Did you know that many plants that are botanically fruits are not sweet? We think of them as vegetables or non-fruits. Avocados, beans, coconuts, corn, cucumbers, eggplants, green peppers, okra, peas, pumpkins, sugar peas, string beans and tomatoes all fall in the fruit category. Some cookbooks make a distinction between fruit, vegetables and fruit vegetables. Fruit vegetables are foods that are botanically fruits, but are most often prepared and served like vegetables. These fruits are considered fruit vegetables: Aubergine, autumn squash, avocado, bitter melon, cantaloupe, chayote, chile, courgette, cucumber, eggplant, gherkin, green bean, green sweet pepper, hot pepper, marrow, muskmelon, okra, olive, pumpkin, red sweet pepper, seedless cucumber, squash, sweet pepper, tomatillo, tomato, watermelon, wax gourd, yellow sweet pepper and zucchini.
Pectin is a substance contained in some fruit which is used for making jams and jellies thicker. High pectin fruits are apples, cranberries, currants, lemons, oranges, plums and quinces. Low pectin fruits are bananas, cherries, grapes, mangos, peaches, pineapples and strawberries.
Low pectin fruits seem to discolor quicker than high pectin fruits ( bananas and eggplants). Lemon juice or vinegar slows the discoloring process. Other fruits and vegetables that discolor quickly are avocados, cauliflower, celery, cherries, figs, Jerusalem artichokes, mushrooms, nectarines, parsnips, peaches, pears, potatoes, rutabaga and yams.
Bruising: When a fruit is bruised the cell walls break down and discoloration begins. The process can be slowed down by refrigeration.
Cleaning: It is important to clean our fruit and vegetables. Rinse fruit in cold running water and scrub as needed before cooking or eating. Soaking fruit in water for more than a few minutes can leach out water soluble vitamins.
Peeling: The fruit skin usually contains a lot of important nutrients, but if you need to peel a thick-skinned fruit cut a small amount of the peel from the top and bottom. Then on a cutting board cut off the peel in strips from top to bottom. A good way to peel thin skinned fruit is to place the fruit in a bowl with boiling water and let stand for about 1 minute. Remove and cool in an ice water bath. You could also spear the fruit with a fork and hold over a gas flame until the skin cracks OR quarter the fruit and peel with a sharp paring knife or potato peeler.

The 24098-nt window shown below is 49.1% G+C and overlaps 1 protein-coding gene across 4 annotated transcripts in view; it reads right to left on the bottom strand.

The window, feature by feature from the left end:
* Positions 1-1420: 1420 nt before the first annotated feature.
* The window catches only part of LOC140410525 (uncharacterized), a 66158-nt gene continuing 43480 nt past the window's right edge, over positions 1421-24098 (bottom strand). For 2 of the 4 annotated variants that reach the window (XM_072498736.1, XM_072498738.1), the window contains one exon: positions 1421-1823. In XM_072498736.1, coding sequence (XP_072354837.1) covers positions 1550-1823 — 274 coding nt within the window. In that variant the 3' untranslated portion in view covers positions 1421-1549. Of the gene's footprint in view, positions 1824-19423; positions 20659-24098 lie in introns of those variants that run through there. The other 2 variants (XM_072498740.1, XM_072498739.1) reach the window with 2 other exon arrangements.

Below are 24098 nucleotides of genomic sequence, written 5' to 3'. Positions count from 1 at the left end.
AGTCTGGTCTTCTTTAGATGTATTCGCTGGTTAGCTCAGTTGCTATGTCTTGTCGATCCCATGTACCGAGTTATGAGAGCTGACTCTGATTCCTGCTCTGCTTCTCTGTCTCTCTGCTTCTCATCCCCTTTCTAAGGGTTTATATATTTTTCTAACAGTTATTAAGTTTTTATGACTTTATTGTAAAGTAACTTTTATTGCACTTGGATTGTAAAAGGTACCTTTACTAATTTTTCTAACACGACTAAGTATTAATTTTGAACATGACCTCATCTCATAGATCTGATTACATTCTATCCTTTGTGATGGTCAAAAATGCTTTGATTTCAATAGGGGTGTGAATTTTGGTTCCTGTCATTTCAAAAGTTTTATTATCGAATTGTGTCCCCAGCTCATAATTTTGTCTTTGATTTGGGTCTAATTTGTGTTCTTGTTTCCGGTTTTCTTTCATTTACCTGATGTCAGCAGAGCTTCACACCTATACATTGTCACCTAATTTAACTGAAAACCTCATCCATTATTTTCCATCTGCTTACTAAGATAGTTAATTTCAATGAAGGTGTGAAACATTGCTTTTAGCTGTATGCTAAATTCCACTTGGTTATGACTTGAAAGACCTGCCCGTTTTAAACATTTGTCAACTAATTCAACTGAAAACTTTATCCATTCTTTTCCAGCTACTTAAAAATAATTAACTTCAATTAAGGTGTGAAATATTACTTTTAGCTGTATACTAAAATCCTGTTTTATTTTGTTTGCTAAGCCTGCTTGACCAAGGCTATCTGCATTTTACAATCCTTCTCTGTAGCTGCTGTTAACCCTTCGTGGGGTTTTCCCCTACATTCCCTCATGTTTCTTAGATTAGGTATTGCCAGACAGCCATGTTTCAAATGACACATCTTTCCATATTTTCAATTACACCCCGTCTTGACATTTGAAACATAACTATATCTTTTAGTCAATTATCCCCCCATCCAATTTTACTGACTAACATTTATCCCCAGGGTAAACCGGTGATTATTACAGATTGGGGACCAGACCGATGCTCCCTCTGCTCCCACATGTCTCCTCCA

Wax: Oh those beautiful waxed apples that wink at us at the market. They are beautiful because they are waxed. I don’t know about you, but I would rather not eat wax. Wax can be removed from the surface of fruits by washing them with a mild dishwashing soap and then thoroughly rinsing them. This will remove most of the wax, but probably not all of it.
Purchasing Ripe: Purchase these fruits fully ripe: Berries, cherries, citrus, grapes and watermelon. All of the fruits in this list, except berries, can be refrigerated without losing flavor.
Purchasing Not-So-Ripe: Apricots, figs, melons, nectarines, peaches and plums develop more complex flavors after picking. Store these fruits at room temperature until they are as ripe as you would like them.
Refrigeration: You can refrigerate apples,ripe mangos and ripe pears as soon as you get them. Do not refrigerat bananas.
Seasonal Fruit: Winter is the season for citrus. Fall is the season for apples and pears. Late spring is the season for strawberries and pineapples. Summer is perfect for blueberries, melons, peaches and plums.
Washing: Dry fruit with paper towels or kitchen towels and then use a blow dryer on the cool setting to completely dry fruit.
Squeezing: A microwave can be used to get more juice from citrus fruits. Microwave citrus fruits for about 20 seconds before squeezing the fruit for juice.
I love going to farmers' markets, especially good ones. It's the closest to "farm to table" that I can get without growing my own fruits and vegetables. Yesterday was my first visit to the New Canaan farmer’s market. It’s a good one! I picked up beets, radishes, tomatoes, cucumbers, onions, peaches and plums. Everything looked great and even though the vendors were busy they were very friendly and seemed happy to be there.
New Canaan Farmers’ Market
Saturday 10am to 2pm
May 12th Through October
Old Center School Parking Lot
South Avenue & Maple Street